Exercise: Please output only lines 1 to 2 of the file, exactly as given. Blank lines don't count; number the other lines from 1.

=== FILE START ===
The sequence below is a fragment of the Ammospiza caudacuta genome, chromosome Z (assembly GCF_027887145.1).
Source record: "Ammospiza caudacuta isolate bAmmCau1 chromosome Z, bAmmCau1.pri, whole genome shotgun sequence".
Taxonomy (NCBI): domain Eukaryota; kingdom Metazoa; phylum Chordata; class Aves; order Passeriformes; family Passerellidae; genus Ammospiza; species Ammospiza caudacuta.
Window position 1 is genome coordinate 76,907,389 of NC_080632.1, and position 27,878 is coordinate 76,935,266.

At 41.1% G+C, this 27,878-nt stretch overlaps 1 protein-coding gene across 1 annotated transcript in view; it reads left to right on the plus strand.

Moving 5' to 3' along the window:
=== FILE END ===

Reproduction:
The sequence below is a fragment of the Ammospiza caudacuta genome, chromosome Z (assembly GCF_027887145.1).
Source record: "Ammospiza caudacuta isolate bAmmCau1 chromosome Z, bAmmCau1.pri, whole genome shotgun sequence".